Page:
Methicillin-resistant Staphylococcus aureus, or MRSA, is a virulent "superbug" bacteria strain that can cause life-threatening infections. Often, MRSA will live somewhat harmlessly in the nasal passages of people who have had previous infections or who work in hospital environments. Less commonly, MRSA will cause active infections in the skin of the nose.
MRSA bacteria often live in nasal passages for years without ever showing any symptoms. In fact, the vast majority of hospital workers are colonised with MRSA in the nose, meaning that the bacteria have an established colony, but are not spreading or causing active infection. People who have had MRSA infections in the past are also very likely to be colonised. A person who is colonised with MRSA in the nose may be able to transmit the infection to other people or develop an infection if the immune system becomes weakened. However, MRSA colonisation is extremely common, and is not considered to be a serious condition. Since it does not create pain, congestion, or other symptoms, MRSA colonisation is not treated with antibiotics or other clinical medicines.
While MRSA colonisation in the nose does not require treatment, carriers can benefit themselves and their communities by keeping the subclinical infection at bay. A strong immune system may, over time, help to eliminate MRSA from the nasal passages. Exercise and a healthy diet are the cornerstones of maintaining good health, but natural treatments may also help. People who know or suspect that they are carrying subclinical MRSA should be particularly cautious when they are in the presence of people who are very young, very old, or immunocompromised. Commonsense precautions, like frequent hand-washing, can save lives by preventing the spread of diseases like MRSA.
Rarely, MRSA may cause an infection that affects the sinuses. While sinusitis itself is usually considered to be minor, it can be dangerous if it is known to be caused by MRSA. A MRSA nose infection that affects the sinuses can spread to the ears, lungs, throat and even brain, especially in people with weak immune systems. Sinus infections caused by MRSA are usually only diagnosed after a bacterial infection fails to respond to typical antibiotics like penicillin. Unless the infection seems to be clearing well without intervention, doctors will usually prescribe oral vancomycin, a powerful antibiotic, to treat the infection.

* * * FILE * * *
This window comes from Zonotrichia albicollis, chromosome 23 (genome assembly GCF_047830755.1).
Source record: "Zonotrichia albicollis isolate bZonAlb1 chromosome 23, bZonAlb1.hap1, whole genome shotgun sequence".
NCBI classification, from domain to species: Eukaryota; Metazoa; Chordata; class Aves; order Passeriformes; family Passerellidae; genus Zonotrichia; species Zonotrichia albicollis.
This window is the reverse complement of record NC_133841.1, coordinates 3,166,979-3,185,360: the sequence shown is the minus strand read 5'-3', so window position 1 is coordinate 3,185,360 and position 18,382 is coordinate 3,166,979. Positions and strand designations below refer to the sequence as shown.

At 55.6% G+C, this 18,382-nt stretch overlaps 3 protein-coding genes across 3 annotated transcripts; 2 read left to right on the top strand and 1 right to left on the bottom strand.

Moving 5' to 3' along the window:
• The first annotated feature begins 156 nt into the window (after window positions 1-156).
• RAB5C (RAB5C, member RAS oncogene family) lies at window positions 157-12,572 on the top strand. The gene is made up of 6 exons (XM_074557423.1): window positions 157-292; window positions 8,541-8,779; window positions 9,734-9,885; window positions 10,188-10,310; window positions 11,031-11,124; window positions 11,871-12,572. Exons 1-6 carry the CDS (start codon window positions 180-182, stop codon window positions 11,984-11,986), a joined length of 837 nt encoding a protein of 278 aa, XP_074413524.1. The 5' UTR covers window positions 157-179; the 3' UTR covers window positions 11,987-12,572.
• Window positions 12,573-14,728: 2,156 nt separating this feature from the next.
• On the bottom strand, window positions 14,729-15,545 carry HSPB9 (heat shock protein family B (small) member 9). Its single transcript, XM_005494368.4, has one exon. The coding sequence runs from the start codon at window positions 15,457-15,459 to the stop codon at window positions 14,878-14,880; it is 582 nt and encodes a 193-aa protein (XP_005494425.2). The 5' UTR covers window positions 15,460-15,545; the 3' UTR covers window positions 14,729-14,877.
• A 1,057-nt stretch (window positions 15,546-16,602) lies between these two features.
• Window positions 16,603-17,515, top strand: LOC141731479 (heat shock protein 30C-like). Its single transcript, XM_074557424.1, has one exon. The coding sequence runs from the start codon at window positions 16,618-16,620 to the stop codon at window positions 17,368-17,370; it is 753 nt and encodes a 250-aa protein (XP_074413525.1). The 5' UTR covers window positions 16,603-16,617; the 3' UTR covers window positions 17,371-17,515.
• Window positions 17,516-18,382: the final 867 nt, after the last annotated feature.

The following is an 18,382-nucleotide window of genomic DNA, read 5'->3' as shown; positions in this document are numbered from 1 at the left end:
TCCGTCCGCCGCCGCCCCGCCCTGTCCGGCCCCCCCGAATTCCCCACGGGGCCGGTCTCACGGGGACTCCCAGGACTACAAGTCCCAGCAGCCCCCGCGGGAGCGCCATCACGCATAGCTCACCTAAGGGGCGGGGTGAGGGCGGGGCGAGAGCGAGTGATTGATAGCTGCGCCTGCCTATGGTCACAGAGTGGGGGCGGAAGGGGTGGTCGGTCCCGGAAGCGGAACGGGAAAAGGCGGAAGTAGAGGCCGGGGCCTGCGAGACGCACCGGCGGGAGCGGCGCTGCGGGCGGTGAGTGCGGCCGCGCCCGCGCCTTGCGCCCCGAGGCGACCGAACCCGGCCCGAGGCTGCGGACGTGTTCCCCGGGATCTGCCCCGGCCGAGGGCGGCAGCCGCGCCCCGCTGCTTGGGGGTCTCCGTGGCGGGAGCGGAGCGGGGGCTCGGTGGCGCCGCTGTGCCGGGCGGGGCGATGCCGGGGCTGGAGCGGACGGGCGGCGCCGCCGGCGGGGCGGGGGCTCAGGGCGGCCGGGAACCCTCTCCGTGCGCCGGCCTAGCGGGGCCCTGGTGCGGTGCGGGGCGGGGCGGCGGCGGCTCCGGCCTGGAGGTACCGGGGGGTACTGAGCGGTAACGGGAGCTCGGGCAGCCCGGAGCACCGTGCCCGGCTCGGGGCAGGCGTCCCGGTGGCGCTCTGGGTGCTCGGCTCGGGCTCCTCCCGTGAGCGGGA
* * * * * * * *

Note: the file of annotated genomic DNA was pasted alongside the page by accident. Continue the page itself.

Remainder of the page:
MRSA can cause skin infections on almost any part of the body, including the sensitive tissues inside the nose. A painful, pus-filled sore or boil inside the nose may be caused by MRSA (or another form of staph infection). This may occur without any known cause, or after a nose piercing or injury that leaves nose tissue prone to infection. If the skin infection is mild and superficial, like a large pimple, some doctors may choose not to treat it with medication. If the sore is easy for the doctor to reach, he may lance and drain it to eliminate the infection. More persistent abscesses may require treatment with vancomycin, especially if they spread or become very painful.
Since MRSA infections can become life-threatening under some circumstances, this virulent superbug should never be treated at home without the guidance of a physician. However, complementary and alternative therapies can help to eliminate both active infections and colonisation in the nose. Immune-boosting supplements, like oil of oregano and garlic, can help to enhance resistance to MRSA with few side effects. Tea tree oil, applied topically to a skin infection in the nose, can help to fight bacteria. Other alternative remedies, such as colloidal silver, may also be beneficial.